White Pride, White Shame

Photo by Ian Jones at the Thomas Jefferson Memorial

“I like the dreams of the future better than the history of the past.” Thomas Jefferson

A friend of mine recently asked me (during the Black Lives Matter protests) whether a painting on her wall appeared “racist.” It depicted several Black women on a dusty road, women who she now realizes were slaves. She discovered the painting in a thrift shop and was instantly drawn to the swirl of color and the hauntingly beautiful but sad-looking faces of the women. Something about it felt familiar. She could relate to it, even though she was a “privileged” white woman — and an artist. She felt embarrassed by it now. There’s nothing beautiful about oppression, she said.

I asked if there was some way in which she, too, felt oppressed. She nodded. “Of course, but it’s not the same. I feel oppressed psychologically just by virtue of being a woman, but it’s mostly internal. Black people have endured physical and psychological oppression for hundreds of years.”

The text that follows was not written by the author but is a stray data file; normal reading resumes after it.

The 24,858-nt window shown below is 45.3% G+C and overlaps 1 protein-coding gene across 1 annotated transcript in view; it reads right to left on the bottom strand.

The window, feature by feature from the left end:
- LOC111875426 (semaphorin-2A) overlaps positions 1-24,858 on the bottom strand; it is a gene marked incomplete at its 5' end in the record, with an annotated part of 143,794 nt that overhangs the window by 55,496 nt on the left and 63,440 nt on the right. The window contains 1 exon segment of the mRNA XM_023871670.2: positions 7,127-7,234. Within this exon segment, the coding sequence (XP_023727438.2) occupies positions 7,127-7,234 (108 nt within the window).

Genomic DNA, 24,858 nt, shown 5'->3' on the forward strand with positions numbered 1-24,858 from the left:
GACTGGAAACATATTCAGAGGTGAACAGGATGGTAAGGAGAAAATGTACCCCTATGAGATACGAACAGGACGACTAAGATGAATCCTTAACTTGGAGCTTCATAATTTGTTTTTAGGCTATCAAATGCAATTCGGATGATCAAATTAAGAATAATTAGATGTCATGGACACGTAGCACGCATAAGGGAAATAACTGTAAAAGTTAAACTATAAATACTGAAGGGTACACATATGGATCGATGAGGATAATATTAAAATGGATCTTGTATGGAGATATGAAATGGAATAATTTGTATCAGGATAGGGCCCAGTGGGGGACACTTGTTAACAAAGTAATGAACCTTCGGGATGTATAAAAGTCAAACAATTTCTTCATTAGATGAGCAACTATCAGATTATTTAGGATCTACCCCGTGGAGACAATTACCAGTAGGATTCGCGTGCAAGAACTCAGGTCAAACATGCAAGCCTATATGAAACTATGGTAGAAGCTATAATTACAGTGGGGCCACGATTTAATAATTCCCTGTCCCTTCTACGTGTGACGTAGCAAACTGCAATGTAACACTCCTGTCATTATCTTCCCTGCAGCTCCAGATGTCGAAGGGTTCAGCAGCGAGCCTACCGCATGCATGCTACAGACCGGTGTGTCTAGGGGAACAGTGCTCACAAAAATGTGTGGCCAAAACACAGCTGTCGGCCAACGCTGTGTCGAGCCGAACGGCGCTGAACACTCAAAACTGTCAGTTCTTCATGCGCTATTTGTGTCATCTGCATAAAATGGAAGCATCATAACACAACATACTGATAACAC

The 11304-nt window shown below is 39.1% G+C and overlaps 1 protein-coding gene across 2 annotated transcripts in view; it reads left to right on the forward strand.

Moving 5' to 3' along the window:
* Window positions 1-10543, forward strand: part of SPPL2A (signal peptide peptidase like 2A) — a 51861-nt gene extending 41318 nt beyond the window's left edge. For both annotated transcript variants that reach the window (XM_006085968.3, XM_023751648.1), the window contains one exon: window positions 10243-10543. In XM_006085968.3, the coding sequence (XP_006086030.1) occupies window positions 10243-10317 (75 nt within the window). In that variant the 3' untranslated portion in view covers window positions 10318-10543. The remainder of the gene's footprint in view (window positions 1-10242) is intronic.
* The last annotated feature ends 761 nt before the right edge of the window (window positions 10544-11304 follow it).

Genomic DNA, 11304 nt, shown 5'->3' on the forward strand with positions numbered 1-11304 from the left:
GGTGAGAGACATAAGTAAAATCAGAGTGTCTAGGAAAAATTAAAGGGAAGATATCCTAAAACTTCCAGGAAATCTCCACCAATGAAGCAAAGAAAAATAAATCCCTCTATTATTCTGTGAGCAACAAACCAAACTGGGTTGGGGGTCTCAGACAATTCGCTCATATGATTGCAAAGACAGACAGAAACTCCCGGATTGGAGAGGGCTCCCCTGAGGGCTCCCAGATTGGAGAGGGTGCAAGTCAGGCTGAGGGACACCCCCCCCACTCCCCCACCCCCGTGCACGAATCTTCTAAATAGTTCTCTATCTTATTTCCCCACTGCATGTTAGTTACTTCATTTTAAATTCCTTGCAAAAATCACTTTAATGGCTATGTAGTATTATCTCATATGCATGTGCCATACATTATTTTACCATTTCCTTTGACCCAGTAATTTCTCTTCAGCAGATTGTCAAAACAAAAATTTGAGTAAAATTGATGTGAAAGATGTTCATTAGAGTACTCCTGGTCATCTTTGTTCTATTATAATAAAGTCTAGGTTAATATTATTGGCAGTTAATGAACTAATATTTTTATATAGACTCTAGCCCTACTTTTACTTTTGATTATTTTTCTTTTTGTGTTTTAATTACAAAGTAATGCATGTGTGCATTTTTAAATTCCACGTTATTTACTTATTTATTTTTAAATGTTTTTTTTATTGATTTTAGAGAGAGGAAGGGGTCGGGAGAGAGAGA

She was clearly feeling the weight of it. I asked if she felt personally responsible. She looked up at me and said, as if revealing a very dark secret that would explain the weight she carried, “My ancestors were slave owners.”

I nodded knowingly.

I knew what she meant. I confessed that I, too, was linked to slavery, that I was an indirect descendant of perhaps the most infamous slave owner in America, Thomas Jefferson, the third President of the United States (this factoid confirmed by my aunt’s meticulous research on ancestry — long before the boom of ancestry.com).